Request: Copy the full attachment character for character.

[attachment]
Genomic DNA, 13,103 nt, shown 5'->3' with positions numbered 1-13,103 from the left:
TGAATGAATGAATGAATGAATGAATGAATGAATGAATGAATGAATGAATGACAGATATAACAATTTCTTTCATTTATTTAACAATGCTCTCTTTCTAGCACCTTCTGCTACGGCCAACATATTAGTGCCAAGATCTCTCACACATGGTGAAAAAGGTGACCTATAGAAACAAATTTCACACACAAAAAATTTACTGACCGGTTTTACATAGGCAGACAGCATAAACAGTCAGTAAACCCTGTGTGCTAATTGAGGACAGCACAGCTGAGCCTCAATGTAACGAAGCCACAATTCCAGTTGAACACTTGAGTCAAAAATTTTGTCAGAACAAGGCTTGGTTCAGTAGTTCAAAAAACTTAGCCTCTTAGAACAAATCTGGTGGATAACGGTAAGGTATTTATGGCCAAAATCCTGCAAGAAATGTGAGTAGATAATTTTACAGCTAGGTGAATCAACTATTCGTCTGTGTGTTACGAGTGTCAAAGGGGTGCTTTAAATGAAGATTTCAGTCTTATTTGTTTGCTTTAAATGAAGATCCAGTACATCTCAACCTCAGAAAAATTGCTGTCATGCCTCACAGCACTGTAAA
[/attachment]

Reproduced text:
Genomic DNA, 13,103 nt, shown 5'->3' with positions numbered 1-13,103 from the left:
TGAATGAATGAATGAATGAATGAATGAATGAATGAATGAATGAATGAATGACAGATATAACAATTTCTTTCATTTATTTAACAATGCTCTCTTTCTAGCACCTTCTGCTACGGCCAACATATTAGTGCCAAGATCTCTCACACATGGTGAAAAAGGTGACCTATAGAAACAAATTTCACACACAAAAAATTTACTGACCGGTTTTACATAGGCAGACAGCATAAACAGTCAGTAAACCCTGTGTGCTAATTGAGGACAGCACAGCTGAGCCTCAATGTAACGAAGCCACAATTCCAGTTGAACACTTGAGTCAAAAATTTTGTCAGAACAAGGCTTGGTTCAGTAGTTCAAAAAACTTAGCCTCTTAGAACAAATCTGGTGGATAACGGTAAGGTATTTATGGCCAAAATCCTGCAAGAAATGTGAGTAGATAATTTTACAGCTAGGTGAATCAACTATTCGTCTGTGTGTTACGAGTGTCAAAGGGGTGCTTTAAATGAAGATTTCAGTCTTATTTGTTTGCTTTAAATGAAGATCCAGTACATCTCAACCTCAGAAAAATTGCTGTCATGCCTCACAGCACTGTAAA